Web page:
Written by Sofia Castillo
On March 26, 2020, the district court for the Southern District of New York issued a landmark ruling in a case closely followed by the film, video game, sports and tattoo industries. Where for several years the only direct precedent on the issue of expressive tattoos in expressive works was limited to early rulings in cases like that involving The Hangover or relegated to settlements, Solid Oak Sketches, LLC v. 2K Games, Inc. firmly resolved all doubt. In the ruling, the court granted the defendant video game publishers’ motion for summary judgment on three separate grounds, finding that the defendants’ depiction of basketball superstars’ tattoos in a “NBA2K” video game was: (1) a “de minimis” use, (2) allowed under the players’ implied license given by the tattoo artists, and (3) a fair use. This decision comes almost exactly two years after Judge Swain denied the defendants’ motion to dismiss the claims.
On the first ground, the court looked to precedent regarding “de minimis” use principles in other contexts. Ultimately, the defendants’ video evidence convinced the court that NBA2K’s depiction of tattoos on basketball superstars LeBron James, Kenyon Martin and Eric Bledsoe (and none of the other over 400 available players in the game) was “de minimis” and therefore “no reasonable trier of fact could find the Tattoos as they appear in NBA 2K were substantially similar to the Tattoo designs licensed to Solid Oak.” The court found that the small size and distorted angles of the tattoos’ display as part of the game play was “indiscernible to the average game user,” making the plaintiff’s copyright expression insufficiently observable to rise to the level of an actionable taking. Continue reading “Court Sides With Video Game Producer Over The Use Of Athlete’s Tattoos”
On Monday, the U.S. Supreme Court ruled that a provision of the Copyright Act that allows for lawsuits against state governments for copyright infringement is unconstitutional. The justices were considering Allen, et al. v. Cooper, et al., Case No. 18-877 (Mar. 23, 2020), a case where North Carolina was being sued by a filmmaker for using his videos and photos of the wreck of Queen Anne’s Revenge — the flagship of the pirate Blackbeard. The justices unanimously ruled that North Carolina was shielded from the lawsuit by state sovereign immunity.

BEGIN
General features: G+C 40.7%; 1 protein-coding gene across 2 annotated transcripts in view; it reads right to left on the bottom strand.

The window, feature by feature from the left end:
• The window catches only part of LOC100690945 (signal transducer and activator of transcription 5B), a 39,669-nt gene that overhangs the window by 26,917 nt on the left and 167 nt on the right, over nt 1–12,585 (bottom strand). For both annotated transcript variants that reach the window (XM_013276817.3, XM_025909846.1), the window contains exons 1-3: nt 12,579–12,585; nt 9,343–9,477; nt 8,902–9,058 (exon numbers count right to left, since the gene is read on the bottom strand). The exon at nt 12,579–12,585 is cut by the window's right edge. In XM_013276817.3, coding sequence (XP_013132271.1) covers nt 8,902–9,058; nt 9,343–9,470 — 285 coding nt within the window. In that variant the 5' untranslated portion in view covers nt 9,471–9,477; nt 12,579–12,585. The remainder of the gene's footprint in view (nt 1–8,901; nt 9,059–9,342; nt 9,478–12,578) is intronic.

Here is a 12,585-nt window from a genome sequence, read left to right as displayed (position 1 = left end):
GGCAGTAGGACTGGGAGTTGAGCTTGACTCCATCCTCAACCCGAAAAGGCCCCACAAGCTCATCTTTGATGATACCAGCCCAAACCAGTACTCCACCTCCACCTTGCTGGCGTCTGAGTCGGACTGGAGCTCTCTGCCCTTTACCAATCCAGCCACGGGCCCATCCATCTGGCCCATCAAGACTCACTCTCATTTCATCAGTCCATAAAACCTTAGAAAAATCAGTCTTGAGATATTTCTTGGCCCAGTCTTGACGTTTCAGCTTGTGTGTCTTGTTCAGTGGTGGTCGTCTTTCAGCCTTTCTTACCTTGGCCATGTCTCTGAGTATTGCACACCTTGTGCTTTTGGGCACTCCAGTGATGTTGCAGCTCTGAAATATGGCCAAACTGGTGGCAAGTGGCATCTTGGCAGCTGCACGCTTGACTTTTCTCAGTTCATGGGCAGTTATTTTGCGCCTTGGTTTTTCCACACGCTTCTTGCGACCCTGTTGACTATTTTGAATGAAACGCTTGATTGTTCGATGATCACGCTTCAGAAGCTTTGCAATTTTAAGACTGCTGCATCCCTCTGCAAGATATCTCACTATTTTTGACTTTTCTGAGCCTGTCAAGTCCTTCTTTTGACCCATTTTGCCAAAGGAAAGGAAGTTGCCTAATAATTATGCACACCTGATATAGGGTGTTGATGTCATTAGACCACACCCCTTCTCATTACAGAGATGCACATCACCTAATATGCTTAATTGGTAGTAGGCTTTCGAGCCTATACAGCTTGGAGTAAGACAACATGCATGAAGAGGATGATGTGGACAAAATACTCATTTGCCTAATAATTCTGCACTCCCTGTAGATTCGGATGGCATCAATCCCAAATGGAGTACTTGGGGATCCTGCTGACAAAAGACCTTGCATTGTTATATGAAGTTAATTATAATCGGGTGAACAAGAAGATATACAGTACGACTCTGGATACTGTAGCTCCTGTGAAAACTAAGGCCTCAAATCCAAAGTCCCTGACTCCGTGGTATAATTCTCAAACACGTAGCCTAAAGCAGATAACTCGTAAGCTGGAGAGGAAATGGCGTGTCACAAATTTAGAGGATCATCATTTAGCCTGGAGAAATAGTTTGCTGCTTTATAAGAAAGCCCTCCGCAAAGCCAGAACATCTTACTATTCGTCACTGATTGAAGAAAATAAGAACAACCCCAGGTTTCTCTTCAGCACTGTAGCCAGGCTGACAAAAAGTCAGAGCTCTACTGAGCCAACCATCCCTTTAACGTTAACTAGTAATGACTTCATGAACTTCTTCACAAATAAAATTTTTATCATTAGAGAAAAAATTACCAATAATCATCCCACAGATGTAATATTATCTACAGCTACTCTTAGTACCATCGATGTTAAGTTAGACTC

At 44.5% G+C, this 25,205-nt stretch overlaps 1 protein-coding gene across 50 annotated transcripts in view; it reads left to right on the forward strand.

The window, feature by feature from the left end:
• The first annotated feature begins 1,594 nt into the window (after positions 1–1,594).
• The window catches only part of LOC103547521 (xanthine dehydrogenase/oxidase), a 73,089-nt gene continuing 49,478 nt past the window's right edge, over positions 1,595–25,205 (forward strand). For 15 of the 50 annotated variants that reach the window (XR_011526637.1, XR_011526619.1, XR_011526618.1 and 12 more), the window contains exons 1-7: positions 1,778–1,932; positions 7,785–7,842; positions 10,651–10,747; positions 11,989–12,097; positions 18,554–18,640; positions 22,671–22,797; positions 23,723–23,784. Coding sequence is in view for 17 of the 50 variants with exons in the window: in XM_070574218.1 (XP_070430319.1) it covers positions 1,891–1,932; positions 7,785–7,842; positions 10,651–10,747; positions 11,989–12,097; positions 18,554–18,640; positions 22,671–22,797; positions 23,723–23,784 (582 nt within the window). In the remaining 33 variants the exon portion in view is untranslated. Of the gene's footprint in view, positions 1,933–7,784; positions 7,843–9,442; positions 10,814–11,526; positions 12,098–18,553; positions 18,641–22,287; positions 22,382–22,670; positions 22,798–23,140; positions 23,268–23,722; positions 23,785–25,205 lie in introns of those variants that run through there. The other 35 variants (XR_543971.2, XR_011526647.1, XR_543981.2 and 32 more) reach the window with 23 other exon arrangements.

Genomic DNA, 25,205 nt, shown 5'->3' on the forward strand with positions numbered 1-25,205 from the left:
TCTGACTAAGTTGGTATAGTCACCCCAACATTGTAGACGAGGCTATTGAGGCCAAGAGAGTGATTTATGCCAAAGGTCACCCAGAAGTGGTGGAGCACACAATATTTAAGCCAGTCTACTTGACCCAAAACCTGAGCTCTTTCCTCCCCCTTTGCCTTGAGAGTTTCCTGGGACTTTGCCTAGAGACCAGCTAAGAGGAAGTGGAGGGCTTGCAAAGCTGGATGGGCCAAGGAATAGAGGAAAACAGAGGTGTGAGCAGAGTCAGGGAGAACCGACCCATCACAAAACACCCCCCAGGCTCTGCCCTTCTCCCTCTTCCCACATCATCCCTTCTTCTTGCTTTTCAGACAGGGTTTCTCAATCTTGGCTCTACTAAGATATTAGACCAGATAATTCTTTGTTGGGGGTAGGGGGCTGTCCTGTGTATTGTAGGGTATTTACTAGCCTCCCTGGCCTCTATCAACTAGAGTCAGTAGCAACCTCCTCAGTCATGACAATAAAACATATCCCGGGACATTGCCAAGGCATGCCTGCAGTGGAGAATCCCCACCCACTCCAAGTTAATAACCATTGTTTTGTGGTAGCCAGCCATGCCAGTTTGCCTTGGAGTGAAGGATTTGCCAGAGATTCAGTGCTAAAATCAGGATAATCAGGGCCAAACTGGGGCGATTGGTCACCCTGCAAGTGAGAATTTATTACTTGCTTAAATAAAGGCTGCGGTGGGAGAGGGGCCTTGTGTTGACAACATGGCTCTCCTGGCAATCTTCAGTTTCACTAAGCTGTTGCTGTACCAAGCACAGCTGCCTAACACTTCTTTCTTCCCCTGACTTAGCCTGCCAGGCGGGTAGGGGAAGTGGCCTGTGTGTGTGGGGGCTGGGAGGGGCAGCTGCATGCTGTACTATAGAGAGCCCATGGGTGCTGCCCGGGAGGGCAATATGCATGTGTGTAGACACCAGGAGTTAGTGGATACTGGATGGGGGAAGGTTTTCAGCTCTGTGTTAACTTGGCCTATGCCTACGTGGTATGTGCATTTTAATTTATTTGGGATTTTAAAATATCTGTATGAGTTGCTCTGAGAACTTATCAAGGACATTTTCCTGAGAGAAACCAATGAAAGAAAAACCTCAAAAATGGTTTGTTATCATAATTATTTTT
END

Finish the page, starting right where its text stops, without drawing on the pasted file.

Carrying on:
Although the Eleventh Amendment gives states broad sovereign immunity against such lawsuits, the plaintiff relied on the Copyright Remedy Clarification Act (CRCA) — a statue enacted by Congress in 1990 expressly to permit infringement claims against the States. However, Monday’s ruling invalidates the statute, with the justices determining that Congress lacked the constitutional authority required to abrogate state sovereign immunity in this way. Continue reading “Supreme Court Rules in Favor of North Carolina, Applies Sovereign Immunity”
Demand for Pirated Content Surges as the Public Stays Home
Written by Eleanor M. Lackman
At a time where theaters are shut down and productions are on hold, the entertainment industry is facing another challenge: the sudden surge in demand for pirated audiovisual and game content. According to anti-piracy firm MUSO, the number of people illegally streaming the movie Contagion increased by over 5600%. As lockdowns and stay-home orders keep people at home in an increasing number of countries, online searches for local pirate sites have ballooned, even despite studios’ in-home release of films that were slated to premiere this month in theaters.
Apparently taking advantage of the situation, well-known piracy app Popcorn Time, which launched in 2015 and was quickly shut down thereafter, has just reemerged in a new version. In its own words, Popcorn Time announced in a tweet on Tuesday: “Love in the Time of Corona Version 0.4 [sic] is out!” Popcorn Time offers an easy-to-use system that uses BitTorrent to stream movies and television shows without needing to download them. This time, the instructions for the app include a suggestion for users to use VPNs to avoid detection by users’ ISPs, which may be held responsible for repeated acts of infringement by their users if the ISP fails to take appropriate steps to curtail it. See, e.g., BMG Rights Management (US) LLC v. Cox Communications, Inc., 881 F.3d 293 (4th Cir. 2018). Continue reading “Pirates Find New Shelter”
Last July, a team of MSK attorneys represented Defendants in a copyright infringement trial involving allegations that the ostinato (a musical phrase that repeats) in Katy Perry’s 2013 song “Dark Horse” infringed the ostinato in Plaintiffs’ Christian rap song entitled “Joyful Noise.” After the jury returned a verdict in favor of Plaintiffs, MSK filed a motion seeking reversal, or in the alternative, a new trial.
This week, the Court granted MSK’s motion, overturned the jury verdict, and entered judgment in Defendants’ favor. The Court found that Plaintiffs’ copyright claim failed because the ostinato in “Joyful Noise” was commonplace expression that no music creator can monopolize. Continue reading “MSK Wins Reversal of “Dark Horse” Copyright Verdict”